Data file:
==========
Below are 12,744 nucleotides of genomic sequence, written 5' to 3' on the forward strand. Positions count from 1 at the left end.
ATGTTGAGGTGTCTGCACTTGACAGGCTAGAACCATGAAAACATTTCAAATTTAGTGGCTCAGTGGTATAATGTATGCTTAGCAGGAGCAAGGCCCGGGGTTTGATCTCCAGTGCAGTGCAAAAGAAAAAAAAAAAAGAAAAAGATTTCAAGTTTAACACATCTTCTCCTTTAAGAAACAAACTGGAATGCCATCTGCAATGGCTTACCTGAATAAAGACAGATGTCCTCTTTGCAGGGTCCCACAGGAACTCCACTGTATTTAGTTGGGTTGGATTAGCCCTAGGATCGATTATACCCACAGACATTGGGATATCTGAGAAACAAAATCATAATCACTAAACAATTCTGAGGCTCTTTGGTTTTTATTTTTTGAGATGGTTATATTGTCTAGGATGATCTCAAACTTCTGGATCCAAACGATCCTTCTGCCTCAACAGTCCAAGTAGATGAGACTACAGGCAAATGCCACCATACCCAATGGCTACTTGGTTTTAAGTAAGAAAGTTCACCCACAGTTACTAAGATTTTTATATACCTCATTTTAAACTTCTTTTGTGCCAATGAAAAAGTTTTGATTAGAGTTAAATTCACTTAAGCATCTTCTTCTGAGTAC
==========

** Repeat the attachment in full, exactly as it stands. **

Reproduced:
Below are 12,744 nucleotides of genomic sequence, written 5' to 3' on the forward strand. Positions count from 1 at the left end.
ATGTTGAGGTGTCTGCACTTGACAGGCTAGAACCATGAAAACATTTCAAATTTAGTGGCTCAGTGGTATAATGTATGCTTAGCAGGAGCAAGGCCCGGGGTTTGATCTCCAGTGCAGTGCAAAAGAAAAAAAAAAAAGAAAAAGATTTCAAGTTTAACACATCTTCTCCTTTAAGAAACAAACTGGAATGCCATCTGCAATGGCTTACCTGAATAAAGACAGATGTCCTCTTTGCAGGGTCCCACAGGAACTCCACTGTATTTAGTTGGGTTGGATTAGCCCTAGGATCGATTATACCCACAGACATTGGGATATCTGAGAAACAAAATCATAATCACTAAACAATTCTGAGGCTCTTTGGTTTTTATTTTTTGAGATGGTTATATTGTCTAGGATGATCTCAAACTTCTGGATCCAAACGATCCTTCTGCCTCAACAGTCCAAGTAGATGAGACTACAGGCAAATGCCACCATACCCAATGGCTACTTGGTTTTAAGTAAGAAAGTTCACCCACAGTTACTAAGATTTTTATATACCTCATTTTAAACTTCTTTTGTGCCAATGAAAAAGTTTTGATTAGAGTTAAATTCACTTAAGCATCTTCTTCTGAGTAC